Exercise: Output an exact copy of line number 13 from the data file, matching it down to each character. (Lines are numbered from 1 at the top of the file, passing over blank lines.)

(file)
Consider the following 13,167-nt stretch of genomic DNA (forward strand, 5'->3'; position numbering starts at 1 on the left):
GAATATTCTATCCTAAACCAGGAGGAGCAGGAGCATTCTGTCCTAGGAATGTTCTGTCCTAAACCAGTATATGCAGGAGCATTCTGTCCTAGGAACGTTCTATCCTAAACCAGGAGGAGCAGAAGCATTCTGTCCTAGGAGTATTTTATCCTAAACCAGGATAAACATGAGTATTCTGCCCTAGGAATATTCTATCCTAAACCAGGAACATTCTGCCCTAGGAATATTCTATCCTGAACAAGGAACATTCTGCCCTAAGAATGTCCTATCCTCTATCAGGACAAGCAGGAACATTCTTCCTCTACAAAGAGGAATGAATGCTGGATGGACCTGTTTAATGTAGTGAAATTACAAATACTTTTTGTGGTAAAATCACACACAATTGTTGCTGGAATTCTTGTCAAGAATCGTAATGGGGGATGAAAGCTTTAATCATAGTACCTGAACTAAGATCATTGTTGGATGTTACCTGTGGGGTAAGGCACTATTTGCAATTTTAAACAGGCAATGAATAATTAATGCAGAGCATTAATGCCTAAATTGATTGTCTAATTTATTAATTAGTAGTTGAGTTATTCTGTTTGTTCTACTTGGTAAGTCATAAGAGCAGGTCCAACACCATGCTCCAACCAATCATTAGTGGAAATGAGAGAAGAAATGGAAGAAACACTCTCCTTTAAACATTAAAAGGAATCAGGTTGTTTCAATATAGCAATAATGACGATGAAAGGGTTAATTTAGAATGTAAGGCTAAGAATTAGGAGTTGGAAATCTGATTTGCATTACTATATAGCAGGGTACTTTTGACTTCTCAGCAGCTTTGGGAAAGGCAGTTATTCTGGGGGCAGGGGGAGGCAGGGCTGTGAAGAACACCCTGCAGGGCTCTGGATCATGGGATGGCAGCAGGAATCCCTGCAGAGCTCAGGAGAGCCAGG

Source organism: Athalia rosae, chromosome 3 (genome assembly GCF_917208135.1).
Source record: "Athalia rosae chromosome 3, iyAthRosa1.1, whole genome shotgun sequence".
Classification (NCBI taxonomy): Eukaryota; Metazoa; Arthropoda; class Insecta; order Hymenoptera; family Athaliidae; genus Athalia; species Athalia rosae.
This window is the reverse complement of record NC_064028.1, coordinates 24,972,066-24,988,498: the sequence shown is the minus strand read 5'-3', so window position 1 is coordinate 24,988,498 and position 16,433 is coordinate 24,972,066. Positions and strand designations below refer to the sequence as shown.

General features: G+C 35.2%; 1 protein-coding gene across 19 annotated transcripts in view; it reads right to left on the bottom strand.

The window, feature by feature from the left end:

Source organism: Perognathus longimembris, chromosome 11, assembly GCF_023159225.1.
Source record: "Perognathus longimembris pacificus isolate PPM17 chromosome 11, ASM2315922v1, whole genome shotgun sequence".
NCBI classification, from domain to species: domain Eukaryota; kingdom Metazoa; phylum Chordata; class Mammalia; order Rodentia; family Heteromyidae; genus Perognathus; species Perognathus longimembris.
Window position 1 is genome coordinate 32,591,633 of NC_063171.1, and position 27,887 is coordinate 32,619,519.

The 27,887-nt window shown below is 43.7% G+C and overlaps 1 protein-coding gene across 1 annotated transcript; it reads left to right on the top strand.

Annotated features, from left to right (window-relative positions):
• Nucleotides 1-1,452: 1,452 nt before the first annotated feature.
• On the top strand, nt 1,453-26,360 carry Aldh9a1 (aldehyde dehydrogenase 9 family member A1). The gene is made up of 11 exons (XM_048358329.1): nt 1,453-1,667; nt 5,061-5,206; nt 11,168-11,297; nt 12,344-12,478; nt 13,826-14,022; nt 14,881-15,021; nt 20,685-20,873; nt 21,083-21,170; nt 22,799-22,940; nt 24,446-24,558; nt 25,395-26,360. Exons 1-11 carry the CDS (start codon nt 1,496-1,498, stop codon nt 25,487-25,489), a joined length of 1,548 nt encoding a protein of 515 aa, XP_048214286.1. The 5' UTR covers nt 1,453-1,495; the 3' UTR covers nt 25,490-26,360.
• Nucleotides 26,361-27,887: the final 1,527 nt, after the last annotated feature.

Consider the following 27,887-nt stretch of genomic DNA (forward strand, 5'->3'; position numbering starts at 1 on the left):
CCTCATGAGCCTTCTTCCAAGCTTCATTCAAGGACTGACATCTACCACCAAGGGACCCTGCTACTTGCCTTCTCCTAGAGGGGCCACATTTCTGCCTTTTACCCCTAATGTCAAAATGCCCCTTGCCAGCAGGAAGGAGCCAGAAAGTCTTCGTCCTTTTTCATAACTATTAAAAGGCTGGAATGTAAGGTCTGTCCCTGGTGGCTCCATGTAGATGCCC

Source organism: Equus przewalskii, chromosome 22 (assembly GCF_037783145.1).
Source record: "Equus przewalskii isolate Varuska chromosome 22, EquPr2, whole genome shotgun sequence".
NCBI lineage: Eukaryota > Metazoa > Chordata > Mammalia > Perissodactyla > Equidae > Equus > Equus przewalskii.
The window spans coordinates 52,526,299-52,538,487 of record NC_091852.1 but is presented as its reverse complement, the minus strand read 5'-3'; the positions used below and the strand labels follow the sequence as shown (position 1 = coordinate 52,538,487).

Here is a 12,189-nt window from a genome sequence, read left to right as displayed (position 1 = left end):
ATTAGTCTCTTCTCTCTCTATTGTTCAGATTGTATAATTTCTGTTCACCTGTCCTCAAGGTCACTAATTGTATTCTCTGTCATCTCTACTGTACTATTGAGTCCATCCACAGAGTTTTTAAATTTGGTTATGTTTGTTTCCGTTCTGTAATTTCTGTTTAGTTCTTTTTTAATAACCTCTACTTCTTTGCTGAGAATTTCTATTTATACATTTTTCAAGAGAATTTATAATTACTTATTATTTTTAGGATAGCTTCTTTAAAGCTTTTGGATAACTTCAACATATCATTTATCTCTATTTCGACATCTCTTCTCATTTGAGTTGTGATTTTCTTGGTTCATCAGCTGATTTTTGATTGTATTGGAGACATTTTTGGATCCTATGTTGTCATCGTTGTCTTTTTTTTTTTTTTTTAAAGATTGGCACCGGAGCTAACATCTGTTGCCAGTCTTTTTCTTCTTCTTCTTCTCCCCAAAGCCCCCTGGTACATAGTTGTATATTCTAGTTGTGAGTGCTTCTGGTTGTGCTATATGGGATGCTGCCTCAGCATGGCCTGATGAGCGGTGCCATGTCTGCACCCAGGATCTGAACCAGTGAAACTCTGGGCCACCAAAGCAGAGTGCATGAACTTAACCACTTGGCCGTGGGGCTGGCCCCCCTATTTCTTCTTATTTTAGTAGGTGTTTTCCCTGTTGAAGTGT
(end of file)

The 27,887-nt window shown below is 43.7% G+C and overlaps 1 protein-coding gene across 1 annotated transcript; it reads left to right on the top strand.